By Zin Linn
Five ethnic rebel groups held peace talks with a government delegation at an unidentified location on the Thai-Burma border on Saturday and three informally agreed a ceasefire, according to border sources.
According to Shan Herald Agency for News (S.H.A.N.), on November 19, U Aung Min, union minister of railway transport and special representative of President Thein Sein, met delegations from Shan, Karen, Karenni, Chin and Kachin armed ethnic groups at a secret location on the Thai-Burma border.
Three of the groups – Restoration Council of Shan State (RCSS), Karen National Union (KNU) and Chin National Front (CNF) – had reportedly agreed to sign ceasefire accords with respective state governments. The Shan State Army (SSA) South, aftera one-and-a half-hour meeting with Naypyitaw’s special representative U Aung Min at an undisclosed location on the Thailand-Burma border yesterday, had reached agreement for a ceasefire with Naypyitaw – www.taifreedom.com – the SSA’s webpage, reports Sunday.
During the meeting, Lt-General Yawdserk, Chairman of the Restoration Council of Shan State (RCSS), had offered a 4 point proposition – Cessation of hostilities; Political negotiations; Setting up of a Special Development Zone, and Cooperation in the drug eradication.
The two sides will hold an additional meeting for an official signing of the ceasefire in the near future, source says. The SSA South will be the fourth opposition armed group, after Wa, Mongla and Democratic Karen Buddhist Army, to reach agreement with the new so-called civilian government.
According to the SSA source, Yawdserk told U Aung Min, “Our people have been living in the dark for more than 50 years. It is good that the sun has come up. However, if we are unable to prevent continued inequality and discrimination, another eclipse is bound to come.”
At the same time, Kachin Independence Organization (KIO) and Karenni National Progressive Party (KNPP) agreed to hold additional peace talks ahead of signing a ceasefire treaty.
Meanwhile, the New Mon State Party (NMSP) was the only major ethnic armed group that failed to come into view at the preliminary meeting. It had unsuccessfully insisted on U Aung Min meeting the negotiating committee formed by the United Nationalities Federal Council (UNFC). Actually, Karen National Union, Chin National Front, Karenni National Progressive Party and Kachin Independence Organization are also members of the UNFC.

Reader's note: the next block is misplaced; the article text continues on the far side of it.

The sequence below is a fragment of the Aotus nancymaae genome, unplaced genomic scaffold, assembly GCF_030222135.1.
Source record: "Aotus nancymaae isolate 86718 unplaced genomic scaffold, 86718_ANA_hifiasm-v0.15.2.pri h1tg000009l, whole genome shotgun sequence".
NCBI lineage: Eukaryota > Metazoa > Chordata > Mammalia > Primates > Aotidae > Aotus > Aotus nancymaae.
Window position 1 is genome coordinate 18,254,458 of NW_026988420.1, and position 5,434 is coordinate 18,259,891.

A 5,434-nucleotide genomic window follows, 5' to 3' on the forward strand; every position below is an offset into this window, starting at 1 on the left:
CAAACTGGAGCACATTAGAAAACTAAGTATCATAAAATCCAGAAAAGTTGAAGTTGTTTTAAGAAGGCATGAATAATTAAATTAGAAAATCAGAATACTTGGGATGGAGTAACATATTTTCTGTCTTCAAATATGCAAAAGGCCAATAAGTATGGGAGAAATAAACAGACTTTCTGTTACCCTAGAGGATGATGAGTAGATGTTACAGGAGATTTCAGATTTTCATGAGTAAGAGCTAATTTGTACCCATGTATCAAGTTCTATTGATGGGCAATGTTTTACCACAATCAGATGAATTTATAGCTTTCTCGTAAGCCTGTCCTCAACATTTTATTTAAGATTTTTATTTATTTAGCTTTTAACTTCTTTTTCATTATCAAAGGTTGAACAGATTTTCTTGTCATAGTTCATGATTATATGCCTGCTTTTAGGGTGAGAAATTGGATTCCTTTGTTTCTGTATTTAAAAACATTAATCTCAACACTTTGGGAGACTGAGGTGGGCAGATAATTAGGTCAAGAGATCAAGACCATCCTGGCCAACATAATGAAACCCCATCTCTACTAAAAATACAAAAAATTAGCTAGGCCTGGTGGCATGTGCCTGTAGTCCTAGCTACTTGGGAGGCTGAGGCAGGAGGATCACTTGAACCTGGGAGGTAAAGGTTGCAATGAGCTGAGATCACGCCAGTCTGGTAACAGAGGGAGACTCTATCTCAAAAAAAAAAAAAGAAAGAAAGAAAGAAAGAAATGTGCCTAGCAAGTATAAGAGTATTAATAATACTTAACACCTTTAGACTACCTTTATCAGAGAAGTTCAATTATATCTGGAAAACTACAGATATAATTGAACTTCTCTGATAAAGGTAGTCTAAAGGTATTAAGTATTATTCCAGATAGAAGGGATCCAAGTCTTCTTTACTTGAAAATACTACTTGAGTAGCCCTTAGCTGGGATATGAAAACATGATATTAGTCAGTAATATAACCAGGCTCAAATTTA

The Saturday meeting on the border closely followed ASEAN’s approval of Burma assuming the grouping’s chair in 2014 as well as Aung San Suu Kyi’s decision to re-register her National League for Democracy (NLD) and contest the upcoming by elections.
According to Shan Herald Agency for News, persons in charge of the respective delegations were Lt-General Yawdserk (RCSS), David Taw (KNU), Bee Htoo (KNPP), Zin Cung (CNF) and N Ban La (KIO).
Burma’s new Thein Sein government seemed on the brink of a historic move Friday as democracy icon and key opposition leader Aung San Suu Kyi decided to take part in the country’s official political arena and President Obama declared plans sending the US Secretary of State to Burma for the first time in half a century.
US Secretary of State Hillary Clinton said Friday her trip to Burma is to see whether the military-backed leadership of Burma is committed to both political and economic reform.
“One of the reasons that I’m going is to test what the true intentions are and whether there is a commitment to both economic and political reform,” Clinton said in an interview with CNN television.
In an interview with Fox News, Clinton said there were specific steps she expected from Burma.
“We’d like to see more political prisoners released. We would like to see a real political process and real elections. We’d like to see an end to the conflicts, particularly the terrible conflicts with ethnic minorities,” she said.
As the US has clearly called for an end to the war against the ethnic people, the Thein Sein government seems to be starting a first stage of a ceasefire scheme.